October 23, 2014

Who is the new consumer and how do I get more customers?

The digital consumer has blurred the separation between the use of technology and customer behavior.  This is quite a powerful statement, yet very apparent for any organization that quickly continues to react to the ongoing demand for information. 

Within today’s business world, the digital consumer has become supreme, and marketing quickly adapts in unlocking the potential purchasing power.  Information Technology departments everywhere are forced to learn new skills and become proficient in new areas simply in order to support the business.

In the past, consumer power resided in where a purchaser chose to spend their almighty dollar.  Unless accompanied by a weekly flyer, there was no such thing as “price-match guarantees”.  If you wanted to pay a cheaper price, your choice was to shop around brick-and-mortar stores hoping you would find what you were looking for. 

The revolution did not occur overnight, however thanks to advancements of the Internet, as well as mobile technology, yesterday’s voiceless consumer has been granted the ability to provide product and service opinions to a very critical and captive audience.  Combine that with the ability to buy anything from anywhere in the world and now the purchasing public controls the outcome of a product or service rather than commercialism dictating what we can have and when.  This ideology is backed up by Forrester who published in 2000, 12% of all airline tickets where purchased online.  In 2013, this had increased to 62%. 

Companies and enterprises have recognized this shift in power, but embracing it is another thing.  The key issue at hand in order to do so, is the massive technology requirements driven by eCommerce, customer analytics, marketing automation, Customer Relationship Management (CRM) systems, and of course, mobile technology.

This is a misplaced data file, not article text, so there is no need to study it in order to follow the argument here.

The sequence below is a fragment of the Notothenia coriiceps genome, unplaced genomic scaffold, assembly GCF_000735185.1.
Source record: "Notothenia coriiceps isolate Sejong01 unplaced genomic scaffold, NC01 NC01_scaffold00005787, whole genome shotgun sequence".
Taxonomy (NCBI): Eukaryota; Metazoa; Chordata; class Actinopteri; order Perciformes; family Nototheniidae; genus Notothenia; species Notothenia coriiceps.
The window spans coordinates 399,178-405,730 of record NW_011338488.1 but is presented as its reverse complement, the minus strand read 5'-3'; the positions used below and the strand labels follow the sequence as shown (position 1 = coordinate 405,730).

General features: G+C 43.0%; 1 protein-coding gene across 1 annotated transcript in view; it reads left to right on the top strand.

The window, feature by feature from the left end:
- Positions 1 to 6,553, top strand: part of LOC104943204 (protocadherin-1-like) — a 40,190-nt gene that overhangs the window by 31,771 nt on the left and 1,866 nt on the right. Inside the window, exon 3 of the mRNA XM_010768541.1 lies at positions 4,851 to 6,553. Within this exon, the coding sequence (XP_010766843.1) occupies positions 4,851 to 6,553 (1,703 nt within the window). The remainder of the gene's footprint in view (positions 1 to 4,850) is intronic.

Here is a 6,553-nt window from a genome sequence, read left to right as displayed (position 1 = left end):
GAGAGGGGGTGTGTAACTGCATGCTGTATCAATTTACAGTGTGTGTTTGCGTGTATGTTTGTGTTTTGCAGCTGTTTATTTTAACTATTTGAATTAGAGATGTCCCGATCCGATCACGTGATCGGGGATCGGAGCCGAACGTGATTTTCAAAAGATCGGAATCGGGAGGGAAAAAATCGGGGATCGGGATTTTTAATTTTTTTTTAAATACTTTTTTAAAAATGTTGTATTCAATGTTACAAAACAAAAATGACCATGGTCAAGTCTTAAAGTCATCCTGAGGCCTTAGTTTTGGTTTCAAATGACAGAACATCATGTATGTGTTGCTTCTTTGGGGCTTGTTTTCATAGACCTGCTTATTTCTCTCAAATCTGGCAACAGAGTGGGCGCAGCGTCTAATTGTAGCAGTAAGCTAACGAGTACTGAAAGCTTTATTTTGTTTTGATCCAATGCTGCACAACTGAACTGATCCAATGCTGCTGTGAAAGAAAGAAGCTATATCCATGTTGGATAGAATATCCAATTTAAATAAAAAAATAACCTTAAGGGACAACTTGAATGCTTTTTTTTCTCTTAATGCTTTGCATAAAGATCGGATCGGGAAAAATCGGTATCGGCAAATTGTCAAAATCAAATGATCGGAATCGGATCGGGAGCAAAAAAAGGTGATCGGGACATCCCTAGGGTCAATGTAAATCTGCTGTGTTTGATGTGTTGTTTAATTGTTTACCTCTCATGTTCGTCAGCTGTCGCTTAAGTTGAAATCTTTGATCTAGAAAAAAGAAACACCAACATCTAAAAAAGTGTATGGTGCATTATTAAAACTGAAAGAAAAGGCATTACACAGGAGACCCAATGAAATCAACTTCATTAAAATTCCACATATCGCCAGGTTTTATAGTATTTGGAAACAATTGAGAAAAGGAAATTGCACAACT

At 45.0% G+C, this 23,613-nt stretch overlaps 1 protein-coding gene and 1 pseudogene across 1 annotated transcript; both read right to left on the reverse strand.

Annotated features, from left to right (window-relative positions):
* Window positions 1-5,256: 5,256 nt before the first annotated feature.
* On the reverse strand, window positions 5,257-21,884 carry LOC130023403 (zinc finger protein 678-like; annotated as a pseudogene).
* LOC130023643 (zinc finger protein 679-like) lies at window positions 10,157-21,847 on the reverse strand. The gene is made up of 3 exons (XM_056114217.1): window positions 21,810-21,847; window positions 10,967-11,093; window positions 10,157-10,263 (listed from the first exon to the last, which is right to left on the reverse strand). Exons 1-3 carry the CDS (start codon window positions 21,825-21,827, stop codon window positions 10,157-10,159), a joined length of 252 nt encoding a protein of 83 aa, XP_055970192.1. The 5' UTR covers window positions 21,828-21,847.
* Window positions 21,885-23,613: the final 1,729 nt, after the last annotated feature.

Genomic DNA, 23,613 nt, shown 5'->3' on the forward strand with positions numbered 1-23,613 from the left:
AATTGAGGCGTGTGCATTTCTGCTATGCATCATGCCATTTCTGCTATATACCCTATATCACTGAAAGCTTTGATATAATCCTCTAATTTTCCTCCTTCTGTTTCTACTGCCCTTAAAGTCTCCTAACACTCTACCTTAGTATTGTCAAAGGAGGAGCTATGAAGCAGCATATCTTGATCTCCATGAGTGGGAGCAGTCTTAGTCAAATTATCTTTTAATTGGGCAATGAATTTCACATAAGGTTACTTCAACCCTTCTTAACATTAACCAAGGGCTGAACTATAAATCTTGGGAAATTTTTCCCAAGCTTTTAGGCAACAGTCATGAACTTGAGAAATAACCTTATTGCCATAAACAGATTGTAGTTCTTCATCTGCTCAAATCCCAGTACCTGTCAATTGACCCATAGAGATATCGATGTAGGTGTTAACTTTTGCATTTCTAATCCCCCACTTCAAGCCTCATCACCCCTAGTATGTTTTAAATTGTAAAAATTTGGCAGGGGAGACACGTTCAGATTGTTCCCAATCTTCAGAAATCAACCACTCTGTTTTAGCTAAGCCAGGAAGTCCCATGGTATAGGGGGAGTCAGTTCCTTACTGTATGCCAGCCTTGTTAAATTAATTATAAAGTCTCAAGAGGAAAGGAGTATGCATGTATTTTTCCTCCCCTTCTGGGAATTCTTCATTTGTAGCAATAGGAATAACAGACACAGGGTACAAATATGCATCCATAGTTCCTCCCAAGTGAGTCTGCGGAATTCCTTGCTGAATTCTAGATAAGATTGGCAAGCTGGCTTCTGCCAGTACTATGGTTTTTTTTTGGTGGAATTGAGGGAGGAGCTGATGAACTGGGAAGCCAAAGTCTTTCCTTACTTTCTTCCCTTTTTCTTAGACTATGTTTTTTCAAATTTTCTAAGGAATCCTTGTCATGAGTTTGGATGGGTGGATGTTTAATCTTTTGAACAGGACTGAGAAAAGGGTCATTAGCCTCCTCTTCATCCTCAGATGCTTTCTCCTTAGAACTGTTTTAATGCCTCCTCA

“By 2017, nearly a third of all US corporate and government tech purchases will be business technology.  Spending will rise by 10 percent or more per year, and business technology will compromise over half of new product purchases in 2015.  In contrast, traditional IT spending will grow by only 2 percent to 4 percent per year through 2017.” – Forrester

So what is the end result for companies?

Simply put, marketing and technology departments need to work more closely together.  Enterprise technology must remain within the IT Department but without close consultation with marketing or communications departments, they will never completely understand customer behavior and how customers use technology.  Furthermore, CIO’s and IT Directors alike need to help the enterprise change the way they think about technology.  IT can no longer be seen as a cost centre, or a means of which to simply conduct business.  The paradigm shift now needs to focus on a customer first, top-down approach, where the associated cost is a direct result of doing, and improving, business.  Not an easy task by any means.  Essentially CIOs and IT Directors need to build a business technology agenda for the organization, and have it accepted.  To become and remain successful, organizations will quickly realize this new approach.  The enabled consumer is dictating this new methodology.  Organizations will quickly see the returns in better sales, once technology leaders are a part of the corporate solution.  Today, software and mobile technology is not simply one method of doing business.  It is your business.

I’m Mike M.

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